Isaiah came to the place of absolute self-abandonment, just as each of us must approach God. Death no longer mattered to Isaiah. He pushed his way past quiet worshippers and astounded priests to get to God. Isaiah needed help and hope, and had come to the end of his own resources. He was now a candidate for a miracle. He pressed past the veil into the holy of holies. The fearful protesters behind Isaiah no doubt backed away in fear, certain that this crazed man was walking straight into death.

There in the holy of holies, lit by only the Shekinah glory of God, Isaiah did die, in a sense. He died to himself and all of his own ambitions! In this bold step, I believe Isaiah gave up on Isaiah! He met Yahweh, and nothing else mattered. God was in that place, high and lifted up, with His unmatched glory trailing behind Him like the train of royal robes billowing behind a sovereign. Angelic worshippers surrounded the throne crying, “Holy!” The place shook with the voice of the angels. Isaiah 6:1–4 paints a vivid picture of the scene that Isaiah saw when he stepped inside the holy of holies:

In the year that King Uzziah died, I saw the Lord sitting on a throne, high and lifted up, and the train of His robe filled the temple. Above it stood seraphim; each one had six wings: with two he covered his face, with two he covered his feet, and with two he flew. And one cried to another and said: “Holy, holy, holy is the Lord of hosts; the whole earth is full of His glory!” And the posts of the door were shaken by the voice of him who cried out, and the house was filled with smoke.

At that moment, Isaiah had no choice but to die to his flesh and ambitions. “Woe is me…” he cried, in an expression that could be also translated, “I am doomed!” He understood that even his own mouth, the mouth of a man of God, was unclean. Angels brought cleansing fire to touch his preaching lips, and his life was transformed. Soon he heard the voice of God crying for volunteers to carry His message. “Here am I, send me” (Isa. 6:5–8) cried the transformed Isaiah.

No man can see the Lord and continue living like nothing ever happened! No, the old life will be burned away and a new life will begin. Isaiah stormed into God’s presence in the middle of his pain because he needed answers, comfort, and help. The New Testament puts it this way:

I have been crucified with Christ; it is no longer I who live, but Christ lives in me; and the life which I now live in the flesh I live by faith in the Son of God, who loved me and gave Himself for me. ~ Galatians 2:20

And those who are Christ’s have crucified the flesh with its passions and desires. ~ Galatians 5:24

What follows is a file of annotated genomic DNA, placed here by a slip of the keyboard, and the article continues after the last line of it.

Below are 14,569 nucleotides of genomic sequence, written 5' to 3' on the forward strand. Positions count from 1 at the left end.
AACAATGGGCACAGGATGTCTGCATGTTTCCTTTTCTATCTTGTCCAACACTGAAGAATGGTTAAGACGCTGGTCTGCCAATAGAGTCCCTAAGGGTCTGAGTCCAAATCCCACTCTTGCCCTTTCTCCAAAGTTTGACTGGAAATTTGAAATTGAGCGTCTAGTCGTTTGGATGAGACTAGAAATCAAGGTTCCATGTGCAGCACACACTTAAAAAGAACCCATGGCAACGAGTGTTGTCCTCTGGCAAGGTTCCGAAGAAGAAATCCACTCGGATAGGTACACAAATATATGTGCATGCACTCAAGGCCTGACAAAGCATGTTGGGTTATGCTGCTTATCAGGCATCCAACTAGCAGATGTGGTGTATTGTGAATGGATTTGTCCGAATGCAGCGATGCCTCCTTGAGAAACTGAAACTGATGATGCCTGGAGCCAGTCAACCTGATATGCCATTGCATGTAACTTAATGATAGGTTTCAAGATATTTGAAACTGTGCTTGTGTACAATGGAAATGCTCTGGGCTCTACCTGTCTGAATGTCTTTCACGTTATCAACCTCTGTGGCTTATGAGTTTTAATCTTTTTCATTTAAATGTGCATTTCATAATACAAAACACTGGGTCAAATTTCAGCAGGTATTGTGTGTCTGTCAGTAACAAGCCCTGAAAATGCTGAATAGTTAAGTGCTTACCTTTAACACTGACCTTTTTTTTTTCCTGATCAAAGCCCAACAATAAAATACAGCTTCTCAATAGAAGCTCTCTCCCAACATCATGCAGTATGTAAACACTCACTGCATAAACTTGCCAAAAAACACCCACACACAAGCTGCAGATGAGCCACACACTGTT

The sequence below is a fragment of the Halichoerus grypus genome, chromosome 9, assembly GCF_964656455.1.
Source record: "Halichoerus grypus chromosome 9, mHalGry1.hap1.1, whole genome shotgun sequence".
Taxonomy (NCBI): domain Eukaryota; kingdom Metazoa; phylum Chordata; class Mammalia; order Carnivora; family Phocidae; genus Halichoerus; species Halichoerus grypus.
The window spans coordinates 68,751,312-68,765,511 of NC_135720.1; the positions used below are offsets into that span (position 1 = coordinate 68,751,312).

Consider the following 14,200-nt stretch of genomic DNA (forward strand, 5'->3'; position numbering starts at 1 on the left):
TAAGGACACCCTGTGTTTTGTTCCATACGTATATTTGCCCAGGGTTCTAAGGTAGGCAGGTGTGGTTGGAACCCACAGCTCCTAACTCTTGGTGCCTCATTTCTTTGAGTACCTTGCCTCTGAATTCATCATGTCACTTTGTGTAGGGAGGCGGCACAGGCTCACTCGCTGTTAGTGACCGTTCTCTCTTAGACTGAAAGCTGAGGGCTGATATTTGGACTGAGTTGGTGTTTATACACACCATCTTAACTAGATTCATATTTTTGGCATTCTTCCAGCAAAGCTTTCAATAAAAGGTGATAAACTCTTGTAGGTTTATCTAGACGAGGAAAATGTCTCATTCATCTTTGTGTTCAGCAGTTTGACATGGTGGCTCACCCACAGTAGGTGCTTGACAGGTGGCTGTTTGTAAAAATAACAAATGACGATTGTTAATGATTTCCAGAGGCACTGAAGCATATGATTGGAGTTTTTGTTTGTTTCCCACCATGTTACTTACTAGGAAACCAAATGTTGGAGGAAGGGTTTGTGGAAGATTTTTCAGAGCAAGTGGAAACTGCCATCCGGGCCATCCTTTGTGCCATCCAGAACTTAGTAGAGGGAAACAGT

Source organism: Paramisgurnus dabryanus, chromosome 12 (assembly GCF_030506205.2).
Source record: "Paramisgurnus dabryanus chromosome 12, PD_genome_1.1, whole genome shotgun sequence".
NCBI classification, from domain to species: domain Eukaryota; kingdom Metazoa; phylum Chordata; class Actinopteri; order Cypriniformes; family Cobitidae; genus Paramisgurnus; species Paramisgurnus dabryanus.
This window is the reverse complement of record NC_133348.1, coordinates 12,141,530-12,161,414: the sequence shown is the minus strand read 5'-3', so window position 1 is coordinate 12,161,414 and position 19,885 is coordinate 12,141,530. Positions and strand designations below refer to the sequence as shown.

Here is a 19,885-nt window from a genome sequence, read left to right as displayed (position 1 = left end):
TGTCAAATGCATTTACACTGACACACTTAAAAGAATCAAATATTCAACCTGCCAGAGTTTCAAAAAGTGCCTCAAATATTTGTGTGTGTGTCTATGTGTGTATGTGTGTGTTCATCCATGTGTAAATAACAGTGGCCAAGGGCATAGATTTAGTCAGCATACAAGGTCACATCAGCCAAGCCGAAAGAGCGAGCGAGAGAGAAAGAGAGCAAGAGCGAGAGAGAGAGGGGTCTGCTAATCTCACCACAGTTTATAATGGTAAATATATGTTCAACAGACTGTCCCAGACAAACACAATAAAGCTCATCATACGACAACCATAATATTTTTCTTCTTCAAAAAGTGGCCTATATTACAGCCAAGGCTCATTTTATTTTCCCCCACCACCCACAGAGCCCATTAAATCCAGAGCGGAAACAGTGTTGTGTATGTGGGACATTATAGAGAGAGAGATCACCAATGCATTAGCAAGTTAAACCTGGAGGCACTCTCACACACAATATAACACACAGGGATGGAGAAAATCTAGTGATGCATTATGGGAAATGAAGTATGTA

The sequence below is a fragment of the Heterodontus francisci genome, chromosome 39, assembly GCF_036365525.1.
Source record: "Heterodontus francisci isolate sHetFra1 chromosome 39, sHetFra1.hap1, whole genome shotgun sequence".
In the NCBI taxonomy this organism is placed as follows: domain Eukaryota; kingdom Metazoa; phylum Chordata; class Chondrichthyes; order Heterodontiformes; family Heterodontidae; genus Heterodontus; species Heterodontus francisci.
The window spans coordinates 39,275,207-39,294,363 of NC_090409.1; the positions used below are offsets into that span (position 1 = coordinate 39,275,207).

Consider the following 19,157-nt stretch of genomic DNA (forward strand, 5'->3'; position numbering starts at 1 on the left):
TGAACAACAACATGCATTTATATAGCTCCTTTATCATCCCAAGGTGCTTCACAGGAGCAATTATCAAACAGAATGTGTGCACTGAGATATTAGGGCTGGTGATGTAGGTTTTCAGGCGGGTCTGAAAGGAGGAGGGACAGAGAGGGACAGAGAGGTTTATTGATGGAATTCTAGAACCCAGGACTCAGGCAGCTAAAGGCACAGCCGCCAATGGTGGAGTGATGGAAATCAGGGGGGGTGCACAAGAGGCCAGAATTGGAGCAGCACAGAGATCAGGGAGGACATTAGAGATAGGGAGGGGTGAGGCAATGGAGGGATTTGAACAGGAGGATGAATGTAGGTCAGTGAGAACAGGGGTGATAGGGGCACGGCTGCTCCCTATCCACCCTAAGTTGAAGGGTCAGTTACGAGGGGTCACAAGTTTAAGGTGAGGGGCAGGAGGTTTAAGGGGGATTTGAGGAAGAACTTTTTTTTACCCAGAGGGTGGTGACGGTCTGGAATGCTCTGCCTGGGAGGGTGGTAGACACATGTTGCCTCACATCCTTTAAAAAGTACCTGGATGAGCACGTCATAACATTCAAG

But God forbid that I should boast except in the cross of our Lord Jesus Christ, by whom the world has been crucified to me, and I to the world. ~ Galatians 6:14

In the secret place of God, we come to the end of ourselves. We come as a bride to take on Jesus’s name and nature. When we are willing to die daily, Jesus says to us:

“If anyone desires to come after Me, let him deny himself, and take up his cross daily, and follow Me. For whoever desires to save his life will lose it, but whoever loses his life for My sake will save it.” ~ Luke 9:23–24

 

~ from the book, The Power of Agreement
by Ron Phillips and Ronnie Phillips, Jr.
© 2014 Charisma House Book Group

Reality: Stranger Than Fiction

Through the Looking GlassGerman poet Johann Wolfgang von Goethe said that…

“Few people have the imagination for reality.”

It’s said that the truth is often stranger than fiction. Admittedly, reality is pretty strange for most of us right now.

We experience the problems in our economy…

We see the turmoil in the Middle East…

We feel for the people experiencing devastation and loss through tragedy and natural disasters…

Danish philosopher Soren Kierkegaard viewed it this way:

“Life is not a problem to be solved, but a reality to be experienced.”

And although it may seem like a little TOO MUCH experience for some, all of this should come as no surprise. After all, Jesus tells us that…

“In the world, you WILL have trouble.”

But then comes the catch:

“TAKE HEART! I have overcome the world!”

While the world gives us trouble, Jesus promises us peace. And THAT is the reality we can all experience… just by asking.

Whys, Lies, & The Mysteries of God

Why?

It is the single word ground into the bloody soil of every battlefield in the world.

It is buried in the rubble of every civilization, state, and neighborhood that has been devastated by a natural disaster.

It lies in the ashes of the burned-up dreams of a family that just lost everything.

It can be heard in quiet, night-time sobbing of a little girl whose mother just succumbed to cancer.

It resonates in the screams of a father as he buries his son.

It is the shortest, most-asked, and